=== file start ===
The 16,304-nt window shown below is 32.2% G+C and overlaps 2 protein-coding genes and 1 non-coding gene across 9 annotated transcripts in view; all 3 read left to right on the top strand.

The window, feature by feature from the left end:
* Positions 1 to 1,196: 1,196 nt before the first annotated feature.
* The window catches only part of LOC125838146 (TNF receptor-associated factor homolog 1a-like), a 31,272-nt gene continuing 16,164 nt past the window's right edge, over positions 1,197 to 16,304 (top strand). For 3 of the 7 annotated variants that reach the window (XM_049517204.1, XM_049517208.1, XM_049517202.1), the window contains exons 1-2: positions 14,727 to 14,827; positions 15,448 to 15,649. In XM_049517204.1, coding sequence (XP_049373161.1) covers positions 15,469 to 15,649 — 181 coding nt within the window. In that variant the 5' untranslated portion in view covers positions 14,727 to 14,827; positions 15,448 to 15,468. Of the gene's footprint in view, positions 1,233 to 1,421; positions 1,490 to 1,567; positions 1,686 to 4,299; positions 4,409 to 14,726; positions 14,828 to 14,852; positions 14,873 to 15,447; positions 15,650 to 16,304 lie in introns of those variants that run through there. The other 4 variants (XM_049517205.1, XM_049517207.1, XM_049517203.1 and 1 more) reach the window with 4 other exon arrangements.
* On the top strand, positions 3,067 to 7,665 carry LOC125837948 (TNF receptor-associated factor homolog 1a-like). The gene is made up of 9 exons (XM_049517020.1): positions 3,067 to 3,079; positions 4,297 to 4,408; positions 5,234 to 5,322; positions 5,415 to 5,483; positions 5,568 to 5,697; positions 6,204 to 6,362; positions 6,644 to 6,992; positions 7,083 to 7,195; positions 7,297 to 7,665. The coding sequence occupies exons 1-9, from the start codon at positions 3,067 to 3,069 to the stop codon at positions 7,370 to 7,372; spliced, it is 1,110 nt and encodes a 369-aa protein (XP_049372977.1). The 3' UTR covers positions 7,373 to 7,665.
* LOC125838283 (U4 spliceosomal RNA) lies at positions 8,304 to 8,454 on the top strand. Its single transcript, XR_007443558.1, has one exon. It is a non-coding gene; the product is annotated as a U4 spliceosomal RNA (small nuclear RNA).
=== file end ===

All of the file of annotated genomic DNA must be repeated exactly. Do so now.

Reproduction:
The 16,304-nt window shown below is 32.2% G+C and overlaps 2 protein-coding genes and 1 non-coding gene across 9 annotated transcripts in view; all 3 read left to right on the top strand.

The window, feature by feature from the left end:
* Positions 1 to 1,196: 1,196 nt before the first annotated feature.
* The window catches only part of LOC125838146 (TNF receptor-associated factor homolog 1a-like), a 31,272-nt gene continuing 16,164 nt past the window's right edge, over positions 1,197 to 16,304 (top strand). For 3 of the 7 annotated variants that reach the window (XM_049517204.1, XM_049517208.1, XM_049517202.1), the window contains exons 1-2: positions 14,727 to 14,827; positions 15,448 to 15,649. In XM_049517204.1, coding sequence (XP_049373161.1) covers positions 15,469 to 15,649 — 181 coding nt within the window. In that variant the 5' untranslated portion in view covers positions 14,727 to 14,827; positions 15,448 to 15,468. Of the gene's footprint in view, positions 1,233 to 1,421; positions 1,490 to 1,567; positions 1,686 to 4,299; positions 4,409 to 14,726; positions 14,828 to 14,852; positions 14,873 to 15,447; positions 15,650 to 16,304 lie in introns of those variants that run through there. The other 4 variants (XM_049517205.1, XM_049517207.1, XM_049517203.1 and 1 more) reach the window with 4 other exon arrangements.
* On the top strand, positions 3,067 to 7,665 carry LOC125837948 (TNF receptor-associated factor homolog 1a-like). The gene is made up of 9 exons (XM_049517020.1): positions 3,067 to 3,079; positions 4,297 to 4,408; positions 5,234 to 5,322; positions 5,415 to 5,483; positions 5,568 to 5,697; positions 6,204 to 6,362; positions 6,644 to 6,992; positions 7,083 to 7,195; positions 7,297 to 7,665. The coding sequence occupies exons 1-9, from the start codon at positions 3,067 to 3,069 to the stop codon at positions 7,370 to 7,372; spliced, it is 1,110 nt and encodes a 369-aa protein (XP_049372977.1). The 3' UTR covers positions 7,373 to 7,665.
* LOC125838283 (U4 spliceosomal RNA) lies at positions 8,304 to 8,454 on the top strand. Its single transcript, XR_007443558.1, has one exon. It is a non-coding gene; the product is annotated as a U4 spliceosomal RNA (small nuclear RNA).